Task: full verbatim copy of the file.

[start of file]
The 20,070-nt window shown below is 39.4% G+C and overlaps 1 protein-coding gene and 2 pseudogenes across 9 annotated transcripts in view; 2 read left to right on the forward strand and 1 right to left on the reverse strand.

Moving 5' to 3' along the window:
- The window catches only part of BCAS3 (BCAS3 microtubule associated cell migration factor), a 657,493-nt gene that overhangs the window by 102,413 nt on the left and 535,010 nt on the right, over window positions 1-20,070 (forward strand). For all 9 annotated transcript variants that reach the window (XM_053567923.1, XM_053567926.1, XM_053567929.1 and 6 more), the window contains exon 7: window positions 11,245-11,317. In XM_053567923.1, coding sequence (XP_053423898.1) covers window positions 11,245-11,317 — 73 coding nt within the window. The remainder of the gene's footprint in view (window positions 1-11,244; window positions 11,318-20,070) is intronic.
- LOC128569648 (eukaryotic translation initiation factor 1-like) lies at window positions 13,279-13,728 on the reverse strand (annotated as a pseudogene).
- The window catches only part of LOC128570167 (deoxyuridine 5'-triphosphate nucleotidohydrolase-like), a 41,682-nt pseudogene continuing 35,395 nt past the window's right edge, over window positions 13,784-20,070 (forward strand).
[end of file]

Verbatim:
The 20,070-nt window shown below is 39.4% G+C and overlaps 1 protein-coding gene and 2 pseudogenes across 9 annotated transcripts in view; 2 read left to right on the forward strand and 1 right to left on the reverse strand.

Moving 5' to 3' along the window:
- The window catches only part of BCAS3 (BCAS3 microtubule associated cell migration factor), a 657,493-nt gene that overhangs the window by 102,413 nt on the left and 535,010 nt on the right, over window positions 1-20,070 (forward strand). For all 9 annotated transcript variants that reach the window (XM_053567923.1, XM_053567926.1, XM_053567929.1 and 6 more), the window contains exon 7: window positions 11,245-11,317. In XM_053567923.1, coding sequence (XP_053423898.1) covers window positions 11,245-11,317 — 73 coding nt within the window. The remainder of the gene's footprint in view (window positions 1-11,244; window positions 11,318-20,070) is intronic.
- LOC128569648 (eukaryotic translation initiation factor 1-like) lies at window positions 13,279-13,728 on the reverse strand (annotated as a pseudogene).
- The window catches only part of LOC128570167 (deoxyuridine 5'-triphosphate nucleotidohydrolase-like), a 41,682-nt pseudogene continuing 35,395 nt past the window's right edge, over window positions 13,784-20,070 (forward strand).